5. Tara Air
Yes, it’s Nepal again. Tara Air advertises itself as the newest and biggest airline service provider in the Nepalese mountains, boasting a fleet as big as … uh, six STOL light takeoff planes. You’d think that a flight that small and light would at least translate to comparatively few accidents, but unfortunately, Tara Air’s safety record begs to disagree.
As Aviation Safety Network describes, the airline was founded in 2009, and within the first ten years of its operation, there were no less than five accidents. Two of those accidents were serious, and both involved crashes into hills or mountainsides, killing a total of 45 people. We don’t want to be too hard on small entrepreneurs here, but when two planes from a six-plane company manage to crash and kill everyone aboard (and be involved in a further three report-worthy accidents), the company probably shouldn’t rely on too much return business.
4. Kam Air
There’s no indication that Kam Air aren’t trying their best. In fact, even the New York Times say that they really, really are … considering the circumstances. They just happen to be facing a few hurdles that your average airline doesn’t. After all, Kam Air operate in Afghanistan, and as such, they’ve had to deal with minor disruptions such as local crime bosses and, oh, the Taliban. Over the years, their planes have been chased by local mobs that have been furious that their leader happened to miss the plane. They have been blacklisted for allowing opium smuggling on their planes, and their runways have been ample targets by rocket fire.
The only reason they manage to operate at all is that by sheer tenacity and natural selection, they’ve manage to corner 90% of Afghanistan’s flight market, and since Afghanistan is way too large and tumultuous to travel safely by land, their decrepit fleet of planes is often literally the only way to travel. In the process, Kam Air has become one of the biggest taxpayers in the country, and thus pretty much indispensable for the government. This doesn’t mean that flying a Kam Air plane is by any means safe, whether you’re a passenger or a pilot. Because Kam Air is a lifeline stitching the country together, attacks on its pilots are an easy way to disrupt things, and the planes flying the coffins of the line’s own employees are far too commonplace … as are planes sitting empty because the pilots that were supposed to fly them were killed. Along with serious accidents such as the 2005 crash that killed 104 people, this is more than enough to include the plucky, yet struggling airline on this list.
3. Lion Air
Since the start of its operations in 2000, Indonesia’s own Lion Air has seen eight of its planes totaled beyond recovery. In 2019, a massive crash of a Lion Air Boeing 737 Max plane killed 189 people, and kicked off the disastrous string of accidents featuring the plane type that was later capped off by the more famous Ethiophian Airlines crash.
Strangely, Lion Air seems to have a very special brand of badness going for them. Its pilots hold the odd distinction of constantly getting busted for using drugs. Their preferred drug of choice is crystal meth, locally known as sabu-sabu. Alarmingly, one busted pilot told the operative chief of the country’s National Narcotics Agency that the pilots simply consider crystal meth as part of their lifestyle, and a necessity to remain alert and fit while carrying out their duties. Make of that what you will when booking your next tickets.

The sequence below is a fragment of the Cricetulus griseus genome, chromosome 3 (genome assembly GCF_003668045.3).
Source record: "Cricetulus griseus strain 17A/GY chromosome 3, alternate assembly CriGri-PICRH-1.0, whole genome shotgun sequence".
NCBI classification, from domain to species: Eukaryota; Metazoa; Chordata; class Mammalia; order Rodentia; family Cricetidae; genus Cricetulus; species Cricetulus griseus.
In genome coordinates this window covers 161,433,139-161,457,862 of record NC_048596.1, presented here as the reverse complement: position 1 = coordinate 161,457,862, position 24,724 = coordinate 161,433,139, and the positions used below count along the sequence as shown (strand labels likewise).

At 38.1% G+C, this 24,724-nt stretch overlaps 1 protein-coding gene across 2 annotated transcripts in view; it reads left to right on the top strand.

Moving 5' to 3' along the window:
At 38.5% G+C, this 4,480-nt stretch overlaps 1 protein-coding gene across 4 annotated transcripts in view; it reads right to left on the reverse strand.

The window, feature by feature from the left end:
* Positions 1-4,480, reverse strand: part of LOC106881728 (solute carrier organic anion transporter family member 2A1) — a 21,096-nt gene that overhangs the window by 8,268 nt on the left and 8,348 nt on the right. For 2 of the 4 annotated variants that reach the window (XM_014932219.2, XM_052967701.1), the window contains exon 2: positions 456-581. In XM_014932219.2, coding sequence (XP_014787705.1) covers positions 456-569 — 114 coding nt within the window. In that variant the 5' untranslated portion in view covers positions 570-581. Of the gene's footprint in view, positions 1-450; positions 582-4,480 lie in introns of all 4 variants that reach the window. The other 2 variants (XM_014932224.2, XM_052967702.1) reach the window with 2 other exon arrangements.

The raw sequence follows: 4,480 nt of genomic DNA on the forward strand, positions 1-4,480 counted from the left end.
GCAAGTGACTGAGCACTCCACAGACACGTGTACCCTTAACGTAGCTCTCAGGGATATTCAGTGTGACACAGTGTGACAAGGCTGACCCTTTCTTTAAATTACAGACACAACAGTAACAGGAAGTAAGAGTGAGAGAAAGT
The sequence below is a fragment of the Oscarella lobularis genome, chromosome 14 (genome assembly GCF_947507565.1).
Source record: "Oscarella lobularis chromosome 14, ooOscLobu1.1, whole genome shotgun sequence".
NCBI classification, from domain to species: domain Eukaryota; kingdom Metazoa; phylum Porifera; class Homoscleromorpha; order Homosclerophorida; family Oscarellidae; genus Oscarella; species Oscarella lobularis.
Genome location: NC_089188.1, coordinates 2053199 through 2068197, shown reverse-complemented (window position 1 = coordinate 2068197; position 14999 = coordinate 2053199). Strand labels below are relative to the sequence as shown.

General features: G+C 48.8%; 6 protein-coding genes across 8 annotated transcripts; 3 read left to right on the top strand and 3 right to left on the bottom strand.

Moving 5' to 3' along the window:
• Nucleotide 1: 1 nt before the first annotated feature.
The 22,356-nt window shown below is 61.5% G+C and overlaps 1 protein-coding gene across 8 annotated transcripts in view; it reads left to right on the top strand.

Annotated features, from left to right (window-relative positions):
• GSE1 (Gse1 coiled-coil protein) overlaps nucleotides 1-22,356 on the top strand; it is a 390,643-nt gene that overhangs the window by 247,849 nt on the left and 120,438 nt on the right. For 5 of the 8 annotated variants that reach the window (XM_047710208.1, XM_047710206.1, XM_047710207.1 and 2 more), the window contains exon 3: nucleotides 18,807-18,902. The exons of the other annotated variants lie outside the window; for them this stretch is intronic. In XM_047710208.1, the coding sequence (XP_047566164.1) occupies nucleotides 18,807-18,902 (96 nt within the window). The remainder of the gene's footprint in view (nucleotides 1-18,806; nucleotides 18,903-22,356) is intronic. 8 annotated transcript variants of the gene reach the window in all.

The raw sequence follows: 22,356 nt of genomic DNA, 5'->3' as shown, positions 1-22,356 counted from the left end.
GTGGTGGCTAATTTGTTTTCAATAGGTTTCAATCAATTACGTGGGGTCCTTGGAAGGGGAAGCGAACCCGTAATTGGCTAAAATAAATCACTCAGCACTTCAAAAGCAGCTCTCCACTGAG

2. Merpati Nusantara Airlines
Yes, there’s yet another Indonesian airline on this list. Merpati Nusantara is a Jakarta-based company that the Aviation Safety Network will tell us has no less than 50 “occurrences” to its name since its founding in 1962. No less than 20 of these have involved fatalities, the most tragic one killing as many as 69 people.
Granted, the last one of the airline’s accidents was several years ago, in 2013, and they were even removed from the EU’s list of banned air carriers in 2015. However, both of these facts are probably because Merpati stopped flying in 2014 due to handling their finances roughly as well as they handled their safety — their estimated debt amounts to a whopping $734 million. Don’t worry, though — they’re optimistic that they can round up enough investment capital to start flying again in 2019.
1. Ariana Afghan
Ariana Afghan has managed to stay in business in Afghanistan since the 1955, and despite advertising themselves as the country’s primary airline, for all intents and purposes Kam Air is holding that particular torch. It doesn’t help that Ariana operated 12 destinations with an aging fleet of only four planes as per 2017 — though they have plans to expand to a total of seven planes by the end of 2019. As you could expect, operating a small commercial airline in one of the most volatile regions in recent history has not been easy, and Ariana Afghan has the string of tragic incidents to prove it.
During its existence, the tiny airline has suffered 27 documented accidents, eight of which have claimed lives. In 1969, a landing error caused an Ariana Boeing 727 to ram into a house, killing two people on ground and 48 inside the plane, which was “disintegrated” by the impact. In 1998, another 727 flew into a mountainside near Kabul, killing 45. Oh, and there’s also the danger of getting shot down, which is what happened in 1988, when 25 people died when a Pakistani fighter reportedly shot down a Ariana Afghan plane (Pakistan denies this). Other potential risks while flying with Ariana have included strange crashes, possible hijackings that led to strange crashes, and planes getting shot down by rockets.